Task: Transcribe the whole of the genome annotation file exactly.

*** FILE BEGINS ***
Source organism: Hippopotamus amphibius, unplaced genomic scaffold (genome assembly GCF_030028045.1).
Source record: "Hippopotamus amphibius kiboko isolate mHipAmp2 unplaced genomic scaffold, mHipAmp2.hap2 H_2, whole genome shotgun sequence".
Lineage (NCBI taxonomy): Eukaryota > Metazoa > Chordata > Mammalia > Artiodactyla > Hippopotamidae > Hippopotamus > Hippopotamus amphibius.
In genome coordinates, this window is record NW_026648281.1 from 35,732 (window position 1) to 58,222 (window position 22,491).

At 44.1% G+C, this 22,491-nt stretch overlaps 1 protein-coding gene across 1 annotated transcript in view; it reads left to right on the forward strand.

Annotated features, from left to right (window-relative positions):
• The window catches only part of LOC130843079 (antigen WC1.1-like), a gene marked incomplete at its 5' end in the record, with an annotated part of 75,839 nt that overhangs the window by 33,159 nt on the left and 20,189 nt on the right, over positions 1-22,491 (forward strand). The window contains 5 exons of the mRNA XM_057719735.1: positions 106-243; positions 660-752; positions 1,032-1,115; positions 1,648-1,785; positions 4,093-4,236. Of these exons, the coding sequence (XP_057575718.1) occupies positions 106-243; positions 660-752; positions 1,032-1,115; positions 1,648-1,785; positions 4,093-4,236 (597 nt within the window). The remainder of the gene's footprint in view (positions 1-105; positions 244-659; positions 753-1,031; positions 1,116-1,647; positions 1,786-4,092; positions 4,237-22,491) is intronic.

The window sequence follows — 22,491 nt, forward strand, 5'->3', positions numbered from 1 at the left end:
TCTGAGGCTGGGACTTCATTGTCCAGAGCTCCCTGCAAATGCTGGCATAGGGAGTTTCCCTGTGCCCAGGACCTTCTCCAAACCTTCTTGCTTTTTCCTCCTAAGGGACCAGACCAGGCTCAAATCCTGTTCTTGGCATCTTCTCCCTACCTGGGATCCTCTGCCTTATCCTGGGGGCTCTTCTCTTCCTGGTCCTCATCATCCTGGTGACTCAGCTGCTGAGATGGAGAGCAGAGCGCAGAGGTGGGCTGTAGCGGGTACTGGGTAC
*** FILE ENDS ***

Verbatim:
Source organism: Hippopotamus amphibius, unplaced genomic scaffold (genome assembly GCF_030028045.1).
Source record: "Hippopotamus amphibius kiboko isolate mHipAmp2 unplaced genomic scaffold, mHipAmp2.hap2 H_2, whole genome shotgun sequence".
Lineage (NCBI taxonomy): Eukaryota > Metazoa > Chordata > Mammalia > Artiodactyla > Hippopotamidae > Hippopotamus > Hippopotamus amphibius.
In genome coordinates, this window is record NW_026648281.1 from 35,732 (window position 1) to 58,222 (window position 22,491).

At 44.1% G+C, this 22,491-nt stretch overlaps 1 protein-coding gene across 1 annotated transcript in view; it reads left to right on the forward strand.

Annotated features, from left to right (window-relative positions):
• The window catches only part of LOC130843079 (antigen WC1.1-like), a gene marked incomplete at its 5' end in the record, with an annotated part of 75,839 nt that overhangs the window by 33,159 nt on the left and 20,189 nt on the right, over positions 1-22,491 (forward strand). The window contains 5 exons of the mRNA XM_057719735.1: positions 106-243; positions 660-752; positions 1,032-1,115; positions 1,648-1,785; positions 4,093-4,236. Of these exons, the coding sequence (XP_057575718.1) occupies positions 106-243; positions 660-752; positions 1,032-1,115; positions 1,648-1,785; positions 4,093-4,236 (597 nt within the window). The remainder of the gene's footprint in view (positions 1-105; positions 244-659; positions 753-1,031; positions 1,116-1,647; positions 1,786-4,092; positions 4,237-22,491) is intronic.

The window sequence follows — 22,491 nt, forward strand, 5'->3', positions numbered from 1 at the left end:
TCTGAGGCTGGGACTTCATTGTCCAGAGCTCCCTGCAAATGCTGGCATAGGGAGTTTCCCTGTGCCCAGGACCTTCTCCAAACCTTCTTGCTTTTTCCTCCTAAGGGACCAGACCAGGCTCAAATCCTGTTCTTGGCATCTTCTCCCTACCTGGGATCCTCTGCCTTATCCTGGGGGCTCTTCTCTTCCTGGTCCTCATCATCCTGGTGACTCAGCTGCTGAGATGGAGAGCAGAGCGCAGAGGTGGGCTGTAGCGGGTACTGGGTAC